If the Black Pumas’ back-to-back sold out shows at London’s Roundhouse are any indication, the pandemic hasn’t halted the psychedelic soul band’s expeditious rise in popularity. With just one self-titled studio album released since the band’s formation in 2017, the Austin duo has already earned itself four GRAMMY Award nominations in addition to an international fanbase. During the second of two shows in the neighborhood known by many as the musical heart of London, the group served as an entrée back into concerts for many in the crowd who had been starved for live music the past nearly two years.

It was a dramatic scene, with seven shadows emerging one-by-one against a backdrop drenched in red light. As the band assembled, the cymbals and keys began to form the first few notes of “Next to You.” Frontman Eric Burton’s vocals layered overtop until the band dropped and only his booming voice rang out, hitting the room like a sigh of relief. Burton, moving exuberantly with eyes locked on the crowd, was as energized by the crowd as they were by him.

“London, can we sway together?” Burton says. He counts down from three and guides the room through the movements, as if reminding the audience how to act at a concert. It’s something you might’ve seen Burton do at pre-pandemic shows, but it feels symbolic now. His voice glides through “Old Man” as the crowd continues to sway and guitarist Adrian Quesada provides an effortlessly funky riff. “It’s been two whole years since we’ve seen your face,” Burton says before launching right into the next song, as if rushing to make up for lost time.

Drummer Stephen Bidwell gives the eager crowd a beat and Burton guides them to clap along. Bassist Brendan Bond and Quesada join in swiftly after for “I’m Ready,” a tune off the expanded deluxe edition of the band’s debut album. Burton picks up a guitar on “Touch the Sky” before the group launches into “Sugar Man,” a cover of the popular Rodriguez tune. Burton’s smooth and soulful voice is supported by the gospel-like sounds of backup singers Lauren Cervantes and Angela Miller. As you look from the three vocalists, to Quesada, Bond, and Bidwell to keyboardist JaRon Marshall, you get the sense that some people were just born to perform.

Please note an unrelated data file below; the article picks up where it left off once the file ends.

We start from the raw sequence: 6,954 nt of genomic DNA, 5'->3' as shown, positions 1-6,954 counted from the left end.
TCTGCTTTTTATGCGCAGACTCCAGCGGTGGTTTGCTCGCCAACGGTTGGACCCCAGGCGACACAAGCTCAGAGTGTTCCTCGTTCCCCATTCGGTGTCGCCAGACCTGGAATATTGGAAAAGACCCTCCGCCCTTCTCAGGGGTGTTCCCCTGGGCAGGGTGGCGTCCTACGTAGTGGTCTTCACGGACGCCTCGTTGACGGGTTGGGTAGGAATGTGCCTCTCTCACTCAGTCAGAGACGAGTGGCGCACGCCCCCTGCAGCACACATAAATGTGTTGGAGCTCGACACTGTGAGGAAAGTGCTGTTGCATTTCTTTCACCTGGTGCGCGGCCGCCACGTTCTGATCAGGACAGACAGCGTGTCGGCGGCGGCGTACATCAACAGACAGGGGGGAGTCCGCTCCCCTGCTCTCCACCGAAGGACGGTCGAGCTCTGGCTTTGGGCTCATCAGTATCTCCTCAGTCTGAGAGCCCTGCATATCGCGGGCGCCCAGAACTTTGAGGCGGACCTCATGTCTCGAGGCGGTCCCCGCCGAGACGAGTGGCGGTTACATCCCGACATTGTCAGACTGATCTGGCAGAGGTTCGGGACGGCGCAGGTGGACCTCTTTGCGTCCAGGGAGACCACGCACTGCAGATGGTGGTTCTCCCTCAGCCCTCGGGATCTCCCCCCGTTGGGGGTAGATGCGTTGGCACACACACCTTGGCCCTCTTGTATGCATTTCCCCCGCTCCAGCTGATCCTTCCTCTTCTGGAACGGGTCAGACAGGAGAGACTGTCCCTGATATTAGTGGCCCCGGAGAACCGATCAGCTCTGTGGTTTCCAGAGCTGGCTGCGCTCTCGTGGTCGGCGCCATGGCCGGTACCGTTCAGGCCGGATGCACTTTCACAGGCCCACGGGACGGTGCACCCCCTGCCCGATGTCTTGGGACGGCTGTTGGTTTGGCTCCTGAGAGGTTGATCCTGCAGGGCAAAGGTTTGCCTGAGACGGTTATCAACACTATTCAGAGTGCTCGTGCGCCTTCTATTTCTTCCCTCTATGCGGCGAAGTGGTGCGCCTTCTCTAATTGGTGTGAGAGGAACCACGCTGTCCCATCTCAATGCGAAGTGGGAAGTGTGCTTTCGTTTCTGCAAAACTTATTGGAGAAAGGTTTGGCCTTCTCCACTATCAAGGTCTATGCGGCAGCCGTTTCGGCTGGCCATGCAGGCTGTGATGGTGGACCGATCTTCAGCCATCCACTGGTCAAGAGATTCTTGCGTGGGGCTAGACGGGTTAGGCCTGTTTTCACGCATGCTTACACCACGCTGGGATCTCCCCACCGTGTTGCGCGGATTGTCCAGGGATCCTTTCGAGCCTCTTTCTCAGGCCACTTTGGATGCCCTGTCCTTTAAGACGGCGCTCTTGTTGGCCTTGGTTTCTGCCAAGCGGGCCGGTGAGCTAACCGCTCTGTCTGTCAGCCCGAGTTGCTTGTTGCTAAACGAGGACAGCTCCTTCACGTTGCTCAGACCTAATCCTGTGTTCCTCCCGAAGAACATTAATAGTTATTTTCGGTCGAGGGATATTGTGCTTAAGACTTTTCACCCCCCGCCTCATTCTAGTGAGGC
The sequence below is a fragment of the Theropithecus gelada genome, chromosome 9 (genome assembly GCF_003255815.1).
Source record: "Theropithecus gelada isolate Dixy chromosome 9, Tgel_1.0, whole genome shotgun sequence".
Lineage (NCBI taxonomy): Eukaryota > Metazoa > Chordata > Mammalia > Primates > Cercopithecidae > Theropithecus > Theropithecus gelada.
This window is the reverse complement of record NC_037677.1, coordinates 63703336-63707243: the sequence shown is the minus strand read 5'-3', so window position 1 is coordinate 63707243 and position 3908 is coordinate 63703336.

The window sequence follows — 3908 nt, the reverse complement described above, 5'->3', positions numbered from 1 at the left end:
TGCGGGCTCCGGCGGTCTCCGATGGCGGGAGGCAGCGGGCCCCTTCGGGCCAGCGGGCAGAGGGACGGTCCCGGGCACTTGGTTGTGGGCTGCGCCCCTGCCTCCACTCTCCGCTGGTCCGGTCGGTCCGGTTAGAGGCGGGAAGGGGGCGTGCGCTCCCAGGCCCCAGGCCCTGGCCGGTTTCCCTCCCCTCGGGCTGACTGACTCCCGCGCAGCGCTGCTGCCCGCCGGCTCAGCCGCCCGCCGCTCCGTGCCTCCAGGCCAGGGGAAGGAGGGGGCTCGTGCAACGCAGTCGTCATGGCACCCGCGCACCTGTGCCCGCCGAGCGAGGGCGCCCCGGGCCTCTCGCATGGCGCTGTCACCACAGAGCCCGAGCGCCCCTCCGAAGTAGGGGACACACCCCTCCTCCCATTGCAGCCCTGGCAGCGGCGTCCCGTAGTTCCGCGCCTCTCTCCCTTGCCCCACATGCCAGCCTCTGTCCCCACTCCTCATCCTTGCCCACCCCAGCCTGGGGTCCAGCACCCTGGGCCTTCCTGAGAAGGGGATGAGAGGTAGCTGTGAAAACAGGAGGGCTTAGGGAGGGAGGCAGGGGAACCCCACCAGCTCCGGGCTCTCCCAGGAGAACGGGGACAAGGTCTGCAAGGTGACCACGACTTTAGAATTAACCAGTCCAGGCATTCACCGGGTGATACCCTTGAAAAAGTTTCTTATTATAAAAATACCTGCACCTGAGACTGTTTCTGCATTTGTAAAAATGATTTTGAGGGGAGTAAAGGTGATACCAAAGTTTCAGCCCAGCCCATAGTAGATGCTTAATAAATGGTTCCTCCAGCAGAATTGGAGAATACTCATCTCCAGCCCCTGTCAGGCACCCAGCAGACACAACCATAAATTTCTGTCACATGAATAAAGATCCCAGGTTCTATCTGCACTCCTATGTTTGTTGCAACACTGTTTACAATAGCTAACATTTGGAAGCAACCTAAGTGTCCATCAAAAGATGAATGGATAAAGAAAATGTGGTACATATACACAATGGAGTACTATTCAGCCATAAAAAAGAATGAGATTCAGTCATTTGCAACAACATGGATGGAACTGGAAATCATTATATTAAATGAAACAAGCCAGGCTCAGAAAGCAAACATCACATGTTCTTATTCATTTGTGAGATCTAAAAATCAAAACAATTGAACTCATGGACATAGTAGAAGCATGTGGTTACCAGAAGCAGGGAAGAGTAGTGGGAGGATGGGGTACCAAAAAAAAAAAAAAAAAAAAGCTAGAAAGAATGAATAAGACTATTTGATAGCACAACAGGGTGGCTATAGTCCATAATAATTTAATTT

The band’s musicality is front and center in the softer, yet full bodied “Confines,” which ends in a blend of solos. For “Politicians in my Eyes,” Burton sits down at the front of the stage. The crowd understands—he’s been nonstop since the band took the stage. He tells fans to stick around so he can meet them after the show, before a show stopping “I Want to Know You Better,” where Burton’s magnetism and his fellow vocalists’ talents are on full display.

“Bad Moon Rising” and “OCT 33” are obvious crowd favorites, but the response to “Colors”—the group’s most popular song—is unmatched. The sing-a-long is so loud at points, that the band might’ve dropped off completely and you wouldn’t know it. Burton takes his glasses off and peers out into the sea of faces, as if he can’t believe the support, and spends a powerful moment without music, just singing with the audience. The room is desperate for more when the band leaves the stage and soon, they turn around to see that Burton and his guitar have joined fans on the balcony for a heartfelt cover of Tracey Chapman’s “Fast Car.” Burton joins the full group for their final tune, before jumping into the audience. Fans hopefully won’t have to wait another year or two to experience a Black Pumas’ show again but if they do, they’ll have the energy of tonight’s performance to power them through until then.